Gulf oil spill: Oxygen dropped near oil plumes


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Oxygen levels fell significantly in deep-sea areas of the Gulf of Mexico contaminated by oil plumes from the BP spill.

But although researchers found a 20% decline in dissolved oxygen, the drop was not steep enough to create biological ‘dead zones’ that some scientists feared might form in the wake of the BP disaster.


Moreover, the oxygen levels seem to have stabilized.

‘We are not seeing a continued downward trend over time,” said Steve Murawski, chief scientist for fisheries in the National Oceanic and Atmospheric Administration, which released the findings Tuesday. “None of the dissolved oxygen readings have approached the levels associated with a dead zone, and as the oil continues to diffuse and degrade, hypoxia becomes less of a threat.”

Researchers believe the oxygen drop is a result of a rise in oil-munching microbes that feasted on the subsurface plumes and consumed oxygen in the process.

The oxygen drop was detected within 60 miles of BP’s blown-out wellhead at water depths of 3,300 to 4,300 feet -- a water layer that is normally relatively rich in oxygen. The natural mixing of water from surrounding areas with the depleted oxygen layer is helping counter the decline, the report suggests.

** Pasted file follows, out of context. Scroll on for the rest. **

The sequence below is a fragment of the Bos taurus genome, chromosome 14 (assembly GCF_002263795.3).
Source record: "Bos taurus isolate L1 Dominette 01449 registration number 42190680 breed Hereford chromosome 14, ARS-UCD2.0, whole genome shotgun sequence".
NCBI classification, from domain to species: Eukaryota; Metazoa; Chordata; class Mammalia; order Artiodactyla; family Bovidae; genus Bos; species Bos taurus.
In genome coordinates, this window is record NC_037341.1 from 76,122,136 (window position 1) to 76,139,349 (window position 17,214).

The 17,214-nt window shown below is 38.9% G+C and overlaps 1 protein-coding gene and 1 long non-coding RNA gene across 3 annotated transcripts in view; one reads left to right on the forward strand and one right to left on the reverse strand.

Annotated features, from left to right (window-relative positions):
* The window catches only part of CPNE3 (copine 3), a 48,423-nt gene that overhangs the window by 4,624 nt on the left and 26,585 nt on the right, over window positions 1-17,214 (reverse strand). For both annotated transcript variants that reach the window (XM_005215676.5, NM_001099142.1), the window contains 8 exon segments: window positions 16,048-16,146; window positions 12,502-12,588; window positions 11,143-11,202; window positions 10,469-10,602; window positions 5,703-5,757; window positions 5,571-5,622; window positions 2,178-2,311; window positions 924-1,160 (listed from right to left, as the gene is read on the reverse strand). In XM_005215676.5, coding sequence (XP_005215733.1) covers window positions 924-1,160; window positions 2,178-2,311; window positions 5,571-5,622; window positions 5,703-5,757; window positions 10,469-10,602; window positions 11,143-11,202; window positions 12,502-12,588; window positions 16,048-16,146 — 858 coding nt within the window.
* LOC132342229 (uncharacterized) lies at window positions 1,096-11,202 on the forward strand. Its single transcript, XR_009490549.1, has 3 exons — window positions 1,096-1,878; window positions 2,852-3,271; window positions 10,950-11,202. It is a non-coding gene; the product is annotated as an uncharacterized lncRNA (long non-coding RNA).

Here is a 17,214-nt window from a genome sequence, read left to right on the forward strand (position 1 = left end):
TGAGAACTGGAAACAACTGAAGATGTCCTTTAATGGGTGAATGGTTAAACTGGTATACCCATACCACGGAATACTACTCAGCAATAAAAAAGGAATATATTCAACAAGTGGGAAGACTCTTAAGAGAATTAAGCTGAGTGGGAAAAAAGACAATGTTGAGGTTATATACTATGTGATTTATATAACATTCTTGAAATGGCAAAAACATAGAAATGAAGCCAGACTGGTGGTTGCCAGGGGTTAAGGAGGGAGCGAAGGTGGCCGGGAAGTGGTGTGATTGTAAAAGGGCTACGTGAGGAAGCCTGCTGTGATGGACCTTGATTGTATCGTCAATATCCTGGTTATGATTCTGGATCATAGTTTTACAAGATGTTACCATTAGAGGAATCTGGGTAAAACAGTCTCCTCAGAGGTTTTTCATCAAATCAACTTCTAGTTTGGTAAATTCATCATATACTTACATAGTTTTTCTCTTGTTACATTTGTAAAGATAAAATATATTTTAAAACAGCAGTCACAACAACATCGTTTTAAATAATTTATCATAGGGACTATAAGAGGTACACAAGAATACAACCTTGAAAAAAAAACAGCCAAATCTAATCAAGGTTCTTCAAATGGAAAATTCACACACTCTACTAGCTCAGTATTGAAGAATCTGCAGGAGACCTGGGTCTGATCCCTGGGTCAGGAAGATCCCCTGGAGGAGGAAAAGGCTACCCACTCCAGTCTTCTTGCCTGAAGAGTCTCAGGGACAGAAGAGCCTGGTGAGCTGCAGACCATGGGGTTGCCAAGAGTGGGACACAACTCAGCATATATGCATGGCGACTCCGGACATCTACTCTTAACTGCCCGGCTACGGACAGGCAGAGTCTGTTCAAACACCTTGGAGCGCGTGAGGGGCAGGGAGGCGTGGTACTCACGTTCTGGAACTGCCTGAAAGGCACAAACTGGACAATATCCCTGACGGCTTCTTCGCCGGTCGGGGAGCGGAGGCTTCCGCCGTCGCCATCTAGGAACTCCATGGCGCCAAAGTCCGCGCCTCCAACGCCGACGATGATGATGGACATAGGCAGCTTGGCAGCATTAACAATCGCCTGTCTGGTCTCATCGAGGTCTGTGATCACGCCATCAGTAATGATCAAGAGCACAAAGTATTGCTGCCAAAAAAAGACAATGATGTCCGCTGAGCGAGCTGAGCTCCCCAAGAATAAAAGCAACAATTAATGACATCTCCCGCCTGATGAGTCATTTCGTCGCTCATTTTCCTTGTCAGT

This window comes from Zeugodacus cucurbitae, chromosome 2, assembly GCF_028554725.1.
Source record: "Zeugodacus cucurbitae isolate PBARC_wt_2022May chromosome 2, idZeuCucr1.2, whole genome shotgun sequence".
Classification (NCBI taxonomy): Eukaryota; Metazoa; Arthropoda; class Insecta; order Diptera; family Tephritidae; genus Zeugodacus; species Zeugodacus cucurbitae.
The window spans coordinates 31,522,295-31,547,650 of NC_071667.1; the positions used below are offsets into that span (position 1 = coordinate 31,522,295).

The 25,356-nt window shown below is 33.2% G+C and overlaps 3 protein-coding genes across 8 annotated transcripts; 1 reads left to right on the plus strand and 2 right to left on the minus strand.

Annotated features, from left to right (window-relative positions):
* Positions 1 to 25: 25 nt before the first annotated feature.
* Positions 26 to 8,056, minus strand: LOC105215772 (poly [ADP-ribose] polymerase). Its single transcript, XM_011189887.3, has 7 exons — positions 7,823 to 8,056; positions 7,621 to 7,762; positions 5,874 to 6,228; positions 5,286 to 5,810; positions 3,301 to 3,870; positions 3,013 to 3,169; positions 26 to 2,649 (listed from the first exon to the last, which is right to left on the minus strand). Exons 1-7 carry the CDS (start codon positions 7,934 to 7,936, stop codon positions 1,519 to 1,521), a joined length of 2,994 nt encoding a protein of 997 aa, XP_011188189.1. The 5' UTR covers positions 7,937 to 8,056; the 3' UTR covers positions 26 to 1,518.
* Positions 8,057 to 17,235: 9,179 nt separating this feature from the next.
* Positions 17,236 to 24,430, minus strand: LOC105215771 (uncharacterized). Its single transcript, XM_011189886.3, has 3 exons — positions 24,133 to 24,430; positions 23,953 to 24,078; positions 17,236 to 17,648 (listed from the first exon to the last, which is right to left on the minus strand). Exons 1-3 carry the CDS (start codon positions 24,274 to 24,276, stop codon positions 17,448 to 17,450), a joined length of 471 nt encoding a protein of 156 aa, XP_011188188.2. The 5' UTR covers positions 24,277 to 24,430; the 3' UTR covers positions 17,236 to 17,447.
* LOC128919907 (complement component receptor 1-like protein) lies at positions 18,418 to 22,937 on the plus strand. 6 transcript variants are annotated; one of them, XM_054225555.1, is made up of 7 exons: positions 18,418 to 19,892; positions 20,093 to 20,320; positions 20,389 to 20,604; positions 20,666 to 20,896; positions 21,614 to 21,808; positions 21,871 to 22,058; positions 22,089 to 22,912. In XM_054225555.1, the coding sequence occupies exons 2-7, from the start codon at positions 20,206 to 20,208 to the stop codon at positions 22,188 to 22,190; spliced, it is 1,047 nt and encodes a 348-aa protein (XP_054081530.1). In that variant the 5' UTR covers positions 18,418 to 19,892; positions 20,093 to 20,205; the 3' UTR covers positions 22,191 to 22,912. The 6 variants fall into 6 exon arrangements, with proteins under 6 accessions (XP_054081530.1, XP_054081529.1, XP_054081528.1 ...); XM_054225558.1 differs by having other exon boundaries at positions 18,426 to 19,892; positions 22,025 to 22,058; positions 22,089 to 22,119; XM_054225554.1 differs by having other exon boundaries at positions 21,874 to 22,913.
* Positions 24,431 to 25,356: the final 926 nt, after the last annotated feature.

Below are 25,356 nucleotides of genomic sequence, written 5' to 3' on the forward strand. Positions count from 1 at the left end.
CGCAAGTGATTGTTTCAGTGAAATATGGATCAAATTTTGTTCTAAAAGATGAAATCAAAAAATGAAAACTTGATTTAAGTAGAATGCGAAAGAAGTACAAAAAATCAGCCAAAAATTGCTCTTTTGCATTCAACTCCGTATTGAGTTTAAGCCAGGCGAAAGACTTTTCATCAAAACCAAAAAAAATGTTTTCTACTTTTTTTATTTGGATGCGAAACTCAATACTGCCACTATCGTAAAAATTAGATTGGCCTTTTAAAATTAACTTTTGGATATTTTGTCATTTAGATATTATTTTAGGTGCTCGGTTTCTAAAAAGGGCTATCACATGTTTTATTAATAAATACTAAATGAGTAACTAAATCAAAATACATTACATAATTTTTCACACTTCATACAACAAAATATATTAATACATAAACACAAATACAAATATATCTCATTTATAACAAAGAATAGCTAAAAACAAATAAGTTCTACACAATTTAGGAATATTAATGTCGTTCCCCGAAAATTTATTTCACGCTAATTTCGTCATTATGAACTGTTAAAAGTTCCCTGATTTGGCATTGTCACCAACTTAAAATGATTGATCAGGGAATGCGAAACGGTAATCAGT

The findings were based on data collected at 419 locations sampled by nine research ships between early May and early August.

Before the well was capped in mid-July, it released more than 200 million gallons of oil, most of it into gulf waters nearly a mile deep. Much of the oil rose to the surface, but cloud-like plumes of tiny oil droplets also drifted at depths of several thousand feet.

In August, scientists from the Woods Hole Oceanographic Institution published a paper in which they documented a plume at least 22 miles long and 1.2 miles wide that was detected during a June research cruise.

The Woods Hole crew also did not find any dead zones -- where oxygen levels are so low they can’t support marine life -- associated with the plume. But the team said it was possible the oil layer could persist for some time.


-- Bettina Boxall